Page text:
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Posts Tagged ‘Industrial Policy’

If you want to understand how government really works, learn about “public choice.”

This is the common-sense theory that politicians and other people in politics often make decisions based on self interest, and it does a very good job of explaining why we get so many short-sighted and misguided policies from the crowd in Washington.

Public choice is especially insightful when compared to the naive view that politicians are mostly concerned with helping ordinary people.

The theory also tends to generate some pithy concepts, such as “stationary bandit” and “predatory government.”

Another example is “grabbing hand,” which describes how intervention usually is a vehicle for helping government rather than helping people.

Today’s column is going to be about industrial policy (the incrementalist version of central planning) as an example of this phenomenon.

Specifically, we’re going to look at a new academic study that measured the impact of government control on the performance of companies in China.

Written by Marzieh Abolhassani, Zhi Wang, and Jakob de Haan, it’s a test of whether government is a “helping hand” or “grabbing hand.”

We’ll start with their description of the study’s methodology.

…the impact of government involvement on the financial performance of listed firms in emerging economies has received scant attention. This paper examines the relationship between government control of firms and firms’ financial performance for the case of China. …we measure government control by the fraction of outstanding shares held either directly or indirectly by the government. …We classify firms as state controlled whenever the government is the shareholder with the largest number of shares held either directly or indirectly through pyramid structures.

Here are the key results.

Our empirical results suggest that firm performance is generally lower for firms where the government is the shareholder with the largest number of (direct and indirect) shares. Specifically, the return on assets, the return on equity and the market-to-book ratio are, on average, 1.3%, 2.0% and 8.2% lower for government-controlled firms. Both central and local government control is undermining firm performance. These findings provide support for the ‘grabbing hand’ theory of the government. … we make sure the estimates are not driven by differences in the size, age and leverage of the firms. Importantly, we also control for industry-region-year fixed effects, and therefore compare firms within the same industry in the same province during the same year, further enhancing the credibility of our estimates. …These results provide support for hypothesis and to theories conjecturing that management of firms controlled by the government have fewer incentives to maximize profits and shareholder value.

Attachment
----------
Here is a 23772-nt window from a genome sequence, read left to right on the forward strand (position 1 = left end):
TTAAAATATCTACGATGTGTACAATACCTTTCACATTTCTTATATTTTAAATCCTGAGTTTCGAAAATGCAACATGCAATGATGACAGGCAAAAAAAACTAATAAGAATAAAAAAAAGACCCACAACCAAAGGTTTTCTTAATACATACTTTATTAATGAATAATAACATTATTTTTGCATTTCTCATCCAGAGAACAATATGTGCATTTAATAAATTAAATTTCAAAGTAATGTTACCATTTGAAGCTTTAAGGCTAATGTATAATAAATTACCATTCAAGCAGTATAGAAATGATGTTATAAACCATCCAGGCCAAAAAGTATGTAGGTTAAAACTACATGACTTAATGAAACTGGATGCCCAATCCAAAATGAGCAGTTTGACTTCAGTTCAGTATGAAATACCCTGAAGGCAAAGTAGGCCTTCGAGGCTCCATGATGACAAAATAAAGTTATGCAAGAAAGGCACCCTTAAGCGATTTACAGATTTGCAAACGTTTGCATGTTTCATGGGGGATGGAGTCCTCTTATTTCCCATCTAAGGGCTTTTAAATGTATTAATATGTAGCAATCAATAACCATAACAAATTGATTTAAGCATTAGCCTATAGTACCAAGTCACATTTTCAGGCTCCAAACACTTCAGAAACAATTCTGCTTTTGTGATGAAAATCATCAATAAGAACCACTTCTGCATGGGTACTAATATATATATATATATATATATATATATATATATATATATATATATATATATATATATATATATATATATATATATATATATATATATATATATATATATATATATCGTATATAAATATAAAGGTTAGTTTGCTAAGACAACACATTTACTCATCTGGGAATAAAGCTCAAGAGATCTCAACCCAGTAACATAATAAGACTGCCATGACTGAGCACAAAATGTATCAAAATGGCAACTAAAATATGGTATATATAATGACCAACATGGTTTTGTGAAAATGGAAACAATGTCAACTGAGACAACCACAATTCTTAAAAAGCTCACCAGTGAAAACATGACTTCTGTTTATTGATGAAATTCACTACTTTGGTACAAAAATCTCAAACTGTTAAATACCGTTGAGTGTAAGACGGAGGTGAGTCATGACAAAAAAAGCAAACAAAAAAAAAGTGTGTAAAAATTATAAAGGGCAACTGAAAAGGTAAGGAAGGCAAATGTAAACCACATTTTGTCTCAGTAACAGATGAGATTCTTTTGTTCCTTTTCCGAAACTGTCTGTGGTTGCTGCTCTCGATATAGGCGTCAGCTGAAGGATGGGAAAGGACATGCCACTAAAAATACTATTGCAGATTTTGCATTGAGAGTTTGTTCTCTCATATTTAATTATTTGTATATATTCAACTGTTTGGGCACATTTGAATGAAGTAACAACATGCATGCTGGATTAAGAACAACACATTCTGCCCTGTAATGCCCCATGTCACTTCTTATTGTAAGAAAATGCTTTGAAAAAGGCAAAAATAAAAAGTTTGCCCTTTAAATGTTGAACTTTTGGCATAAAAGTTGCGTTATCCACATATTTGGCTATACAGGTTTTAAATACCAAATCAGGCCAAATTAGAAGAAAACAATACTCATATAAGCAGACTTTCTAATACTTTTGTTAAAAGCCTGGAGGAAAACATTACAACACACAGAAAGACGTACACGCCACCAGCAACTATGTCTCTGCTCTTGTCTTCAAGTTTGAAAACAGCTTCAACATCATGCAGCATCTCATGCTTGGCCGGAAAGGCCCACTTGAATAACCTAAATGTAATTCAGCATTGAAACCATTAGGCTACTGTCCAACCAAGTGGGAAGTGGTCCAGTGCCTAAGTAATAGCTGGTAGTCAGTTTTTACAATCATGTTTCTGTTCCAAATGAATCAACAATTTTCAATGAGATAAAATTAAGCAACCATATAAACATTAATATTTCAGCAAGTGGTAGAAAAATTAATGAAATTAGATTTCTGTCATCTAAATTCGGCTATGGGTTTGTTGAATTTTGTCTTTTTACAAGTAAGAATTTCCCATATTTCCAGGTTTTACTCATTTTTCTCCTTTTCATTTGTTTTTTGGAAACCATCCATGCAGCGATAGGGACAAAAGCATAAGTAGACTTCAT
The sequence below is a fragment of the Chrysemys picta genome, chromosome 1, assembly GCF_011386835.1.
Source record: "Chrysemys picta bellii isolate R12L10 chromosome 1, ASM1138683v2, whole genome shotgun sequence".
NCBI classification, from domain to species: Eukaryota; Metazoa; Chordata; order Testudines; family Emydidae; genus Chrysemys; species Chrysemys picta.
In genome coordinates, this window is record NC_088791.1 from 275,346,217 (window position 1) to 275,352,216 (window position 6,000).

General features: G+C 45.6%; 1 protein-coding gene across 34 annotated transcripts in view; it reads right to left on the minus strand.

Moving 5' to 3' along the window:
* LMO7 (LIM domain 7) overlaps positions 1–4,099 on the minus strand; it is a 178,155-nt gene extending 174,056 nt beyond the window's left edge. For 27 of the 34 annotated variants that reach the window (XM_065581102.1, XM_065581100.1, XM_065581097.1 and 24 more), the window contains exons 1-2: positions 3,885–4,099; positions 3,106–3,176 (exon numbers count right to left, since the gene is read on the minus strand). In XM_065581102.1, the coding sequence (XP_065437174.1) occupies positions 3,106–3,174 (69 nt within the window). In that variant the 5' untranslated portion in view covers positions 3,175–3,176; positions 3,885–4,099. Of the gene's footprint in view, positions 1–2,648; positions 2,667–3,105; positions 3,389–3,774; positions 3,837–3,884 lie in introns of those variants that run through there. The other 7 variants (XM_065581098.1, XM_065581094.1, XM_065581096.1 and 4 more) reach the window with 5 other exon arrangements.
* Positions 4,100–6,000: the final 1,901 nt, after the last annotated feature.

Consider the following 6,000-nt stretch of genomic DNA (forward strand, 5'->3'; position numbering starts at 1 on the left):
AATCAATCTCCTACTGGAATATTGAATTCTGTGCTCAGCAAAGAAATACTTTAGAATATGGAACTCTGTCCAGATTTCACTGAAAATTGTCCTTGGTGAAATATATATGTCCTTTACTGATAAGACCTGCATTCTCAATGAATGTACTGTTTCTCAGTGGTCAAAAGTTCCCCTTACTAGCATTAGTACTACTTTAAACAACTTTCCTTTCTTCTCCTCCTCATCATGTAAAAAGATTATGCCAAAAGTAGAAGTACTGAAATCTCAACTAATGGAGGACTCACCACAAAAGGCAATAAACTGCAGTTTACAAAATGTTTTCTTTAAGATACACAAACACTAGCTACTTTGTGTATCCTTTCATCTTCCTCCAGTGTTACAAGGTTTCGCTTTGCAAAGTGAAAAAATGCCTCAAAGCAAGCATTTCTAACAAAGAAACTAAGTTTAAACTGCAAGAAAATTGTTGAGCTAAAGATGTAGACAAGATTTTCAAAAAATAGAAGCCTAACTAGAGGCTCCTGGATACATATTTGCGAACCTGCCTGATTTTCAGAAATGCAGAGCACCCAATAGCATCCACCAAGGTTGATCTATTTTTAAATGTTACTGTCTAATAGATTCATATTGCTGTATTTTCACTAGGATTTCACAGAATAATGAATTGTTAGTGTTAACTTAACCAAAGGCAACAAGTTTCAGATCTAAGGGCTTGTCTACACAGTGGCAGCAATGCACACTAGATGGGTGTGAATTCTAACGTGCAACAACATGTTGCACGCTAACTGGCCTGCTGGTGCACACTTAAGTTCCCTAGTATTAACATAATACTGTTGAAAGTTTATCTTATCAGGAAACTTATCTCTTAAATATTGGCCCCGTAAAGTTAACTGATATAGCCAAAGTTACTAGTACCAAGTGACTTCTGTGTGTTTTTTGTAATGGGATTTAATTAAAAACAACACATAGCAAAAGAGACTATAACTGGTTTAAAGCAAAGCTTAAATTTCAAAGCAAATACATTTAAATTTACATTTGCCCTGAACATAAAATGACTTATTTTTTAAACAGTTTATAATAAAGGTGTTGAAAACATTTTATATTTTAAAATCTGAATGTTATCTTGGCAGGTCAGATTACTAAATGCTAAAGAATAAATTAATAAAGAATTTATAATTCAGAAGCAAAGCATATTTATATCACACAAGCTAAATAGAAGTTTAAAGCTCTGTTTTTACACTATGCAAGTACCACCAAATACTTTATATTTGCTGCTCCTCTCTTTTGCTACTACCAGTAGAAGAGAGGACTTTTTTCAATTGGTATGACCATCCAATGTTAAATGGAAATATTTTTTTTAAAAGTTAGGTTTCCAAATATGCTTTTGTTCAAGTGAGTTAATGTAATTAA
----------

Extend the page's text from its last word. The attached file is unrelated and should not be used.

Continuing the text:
For those who like the wonky details, here are the key findings from their number crunching.

So what’s the bottom line?

Their conclusion tells us everything we need to know.

The results reported in this study broaden our understanding of the role of government influence on firm performance. …Our empirical results indicate that government-controlled firms have a worse financial performance than non-government-controlled firms. …These conclusions support the ‘grabbing hand’ theory proposed by Shleifer and Vishny.

So why do these results matter?

From an economic perspective, it’s further evidence that government intervention leads to a misallocation of resources. And that inevitably means living standards will be lower than they would be if markets were allowed to function.

A recent article from Foreign Affairs suggests enormous potential benefits if China ended industrial policy.